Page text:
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CIT Puts "Too Big to Fail" to the Test


Will small-time lender be allowed to go under?


We have truly become a bailout nation.

As regulators mull over the possibility of rescuing CIT Group (CIT) -- a small-business lender that counts over 1 million US firms as customers -- analysts debate whether the relatively small firm is deserving of a taxpayer-funded bailout. Or for that matter, a bailout at all.

After converting to a bank holding company last year, CIT received $2.3 billion in TARP money to help solidify its financial footing. Yet even this injection of taxpayer capital couldn't prevent its financial position from deteriorating further, and the company now faces the maturity of over $1 billion in bonds next month. Without government support, CIT doesn't believe it will survive the summer.

The specter for a CIT bailout is a tricky political issue: It pits those that argue Washington must step in wherever necessary to support the reeling US economy, against those who are starting to wonder when the bailouts will stop and when bureaucrats will step back and allow the free market to determine who survives.

Few would argue that CIT presents a systemic risk to the US financial system; with a balance sheet of around $75 billion, the company is one-eighth the size of Lehman Brothers, according to research firm BTIG.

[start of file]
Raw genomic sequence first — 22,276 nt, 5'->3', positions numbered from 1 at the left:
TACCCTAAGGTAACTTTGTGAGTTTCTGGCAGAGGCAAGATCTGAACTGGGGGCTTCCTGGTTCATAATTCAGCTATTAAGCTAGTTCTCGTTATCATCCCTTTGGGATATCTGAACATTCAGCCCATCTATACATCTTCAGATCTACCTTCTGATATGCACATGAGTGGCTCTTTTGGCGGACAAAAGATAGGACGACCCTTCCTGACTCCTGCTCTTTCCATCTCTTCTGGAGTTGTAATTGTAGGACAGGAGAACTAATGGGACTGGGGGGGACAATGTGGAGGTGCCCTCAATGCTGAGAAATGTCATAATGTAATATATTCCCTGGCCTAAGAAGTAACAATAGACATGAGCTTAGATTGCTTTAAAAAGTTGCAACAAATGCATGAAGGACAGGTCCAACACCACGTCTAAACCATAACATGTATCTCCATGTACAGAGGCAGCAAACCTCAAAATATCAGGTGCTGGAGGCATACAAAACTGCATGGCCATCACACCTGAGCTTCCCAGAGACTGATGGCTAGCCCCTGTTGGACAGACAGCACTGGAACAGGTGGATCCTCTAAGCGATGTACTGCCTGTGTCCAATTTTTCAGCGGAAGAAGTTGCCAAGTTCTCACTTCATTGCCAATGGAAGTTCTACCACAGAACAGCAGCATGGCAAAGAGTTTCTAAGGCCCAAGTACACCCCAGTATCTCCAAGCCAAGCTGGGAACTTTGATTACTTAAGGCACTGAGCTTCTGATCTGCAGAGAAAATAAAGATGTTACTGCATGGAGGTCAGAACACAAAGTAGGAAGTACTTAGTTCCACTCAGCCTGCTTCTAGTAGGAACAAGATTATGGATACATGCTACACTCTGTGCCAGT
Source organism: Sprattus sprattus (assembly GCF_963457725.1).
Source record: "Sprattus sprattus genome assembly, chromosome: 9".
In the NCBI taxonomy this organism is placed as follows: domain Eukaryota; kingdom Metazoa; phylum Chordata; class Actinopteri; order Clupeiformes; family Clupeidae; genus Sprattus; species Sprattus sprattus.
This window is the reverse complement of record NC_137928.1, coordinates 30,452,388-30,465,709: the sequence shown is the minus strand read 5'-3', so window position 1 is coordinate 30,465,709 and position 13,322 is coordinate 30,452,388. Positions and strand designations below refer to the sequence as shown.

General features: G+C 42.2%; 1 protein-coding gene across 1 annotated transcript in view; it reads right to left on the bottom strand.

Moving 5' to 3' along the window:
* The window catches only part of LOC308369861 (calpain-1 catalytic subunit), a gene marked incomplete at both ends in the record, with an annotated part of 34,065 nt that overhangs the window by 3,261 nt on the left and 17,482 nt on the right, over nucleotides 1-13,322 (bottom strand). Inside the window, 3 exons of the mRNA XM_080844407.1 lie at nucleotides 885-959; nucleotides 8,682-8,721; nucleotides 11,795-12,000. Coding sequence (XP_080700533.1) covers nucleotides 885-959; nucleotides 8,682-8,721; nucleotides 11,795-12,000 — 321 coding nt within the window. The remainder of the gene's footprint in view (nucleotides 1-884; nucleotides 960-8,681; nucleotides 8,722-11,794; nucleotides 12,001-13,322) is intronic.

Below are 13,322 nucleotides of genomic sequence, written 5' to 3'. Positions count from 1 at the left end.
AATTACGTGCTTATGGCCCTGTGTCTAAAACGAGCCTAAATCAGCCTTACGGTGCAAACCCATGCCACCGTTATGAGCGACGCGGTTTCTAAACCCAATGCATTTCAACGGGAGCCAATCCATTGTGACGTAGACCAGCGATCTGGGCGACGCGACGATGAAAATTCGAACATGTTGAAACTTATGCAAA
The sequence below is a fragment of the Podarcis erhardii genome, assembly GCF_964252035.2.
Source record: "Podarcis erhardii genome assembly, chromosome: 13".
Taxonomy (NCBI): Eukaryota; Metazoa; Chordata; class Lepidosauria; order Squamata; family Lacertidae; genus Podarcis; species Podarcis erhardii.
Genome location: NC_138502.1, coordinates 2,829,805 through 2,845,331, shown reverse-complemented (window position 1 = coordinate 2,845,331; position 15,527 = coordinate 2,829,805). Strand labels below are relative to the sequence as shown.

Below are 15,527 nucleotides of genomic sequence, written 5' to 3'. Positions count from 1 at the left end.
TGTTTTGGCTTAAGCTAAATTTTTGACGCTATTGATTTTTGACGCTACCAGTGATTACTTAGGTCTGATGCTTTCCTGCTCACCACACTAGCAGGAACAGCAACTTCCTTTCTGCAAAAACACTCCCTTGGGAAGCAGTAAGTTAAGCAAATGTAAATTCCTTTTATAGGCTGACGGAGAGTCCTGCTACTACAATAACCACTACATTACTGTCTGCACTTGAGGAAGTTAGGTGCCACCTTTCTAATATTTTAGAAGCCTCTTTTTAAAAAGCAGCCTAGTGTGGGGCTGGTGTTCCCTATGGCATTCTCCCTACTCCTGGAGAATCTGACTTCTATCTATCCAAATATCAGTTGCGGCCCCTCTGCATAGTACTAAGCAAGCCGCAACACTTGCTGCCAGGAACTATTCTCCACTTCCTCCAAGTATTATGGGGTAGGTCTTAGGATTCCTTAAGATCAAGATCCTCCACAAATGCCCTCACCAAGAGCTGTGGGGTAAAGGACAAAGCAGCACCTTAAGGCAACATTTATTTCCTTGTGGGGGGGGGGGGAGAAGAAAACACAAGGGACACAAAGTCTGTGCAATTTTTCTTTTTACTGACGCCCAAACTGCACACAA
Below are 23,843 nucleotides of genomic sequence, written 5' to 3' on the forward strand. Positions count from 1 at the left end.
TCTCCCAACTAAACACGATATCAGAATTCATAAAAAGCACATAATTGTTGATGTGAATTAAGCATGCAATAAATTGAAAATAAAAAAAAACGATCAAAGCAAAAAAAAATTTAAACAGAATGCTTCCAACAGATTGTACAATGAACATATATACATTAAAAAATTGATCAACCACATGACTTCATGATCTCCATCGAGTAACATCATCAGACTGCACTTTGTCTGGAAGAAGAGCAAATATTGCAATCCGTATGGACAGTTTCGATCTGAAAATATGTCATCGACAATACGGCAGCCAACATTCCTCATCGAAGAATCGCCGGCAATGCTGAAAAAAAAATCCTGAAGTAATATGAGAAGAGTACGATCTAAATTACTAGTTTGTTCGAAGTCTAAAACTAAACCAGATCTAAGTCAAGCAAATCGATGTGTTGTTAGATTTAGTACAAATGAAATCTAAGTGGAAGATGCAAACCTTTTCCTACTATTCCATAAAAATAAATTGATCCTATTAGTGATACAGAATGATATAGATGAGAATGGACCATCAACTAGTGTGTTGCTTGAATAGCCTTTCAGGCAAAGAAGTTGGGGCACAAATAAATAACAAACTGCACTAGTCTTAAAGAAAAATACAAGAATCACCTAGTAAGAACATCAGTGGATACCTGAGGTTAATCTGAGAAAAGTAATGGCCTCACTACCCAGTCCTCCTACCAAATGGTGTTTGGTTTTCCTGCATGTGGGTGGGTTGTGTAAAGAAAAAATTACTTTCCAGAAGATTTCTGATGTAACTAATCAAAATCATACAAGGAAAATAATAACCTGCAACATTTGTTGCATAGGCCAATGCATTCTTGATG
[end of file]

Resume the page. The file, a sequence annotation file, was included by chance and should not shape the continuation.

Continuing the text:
CIT is, however, a key lender to small businesses around the country. This means its failure could threaten salary payments for millions of American workers if the company's customers are unable to get lines of credit with other financial institutions. Under different circumstances, banks like Wells Fargo (WFC), Citigroup (C), and Bank of America (BAC) would be eagerly serving CIT's clients. Instead, they're focused on reining in lending of their own.

If CIT were to fail, it would mark the biggest bank failure since Washington Mutual -- now part of JPMorgan Chase (JPM) -- collapsed last September.

By letting CIT fail and coordinating an orderly shuttering of its operations, the Obama administration has the opportunity to re-establish an old precedent long since forgotten in these turbulent economic times: Firms that should fail actually fail.

If, instead, the government rescues CIT, the yardstick by which we measure "Too Big to Fail" will be severely shortened. This wouldn't be a welcome development.

For the past year, government power brokers -- rather than market forces -- have picked the winners and losers as financial firms have been besieged by a massive deflationary debt unwind. Further, as Washington wades deeper and deeper into the day-to-day operations of American business, companies are starting to compete for government cash, not customers.

Moral hazard is a concept quickly brushed to the side during times of crisis, but it's precisely during these trying times that market principles should be the most firmly upheld. Sadly, over the past 24 months, the opposite has held true.

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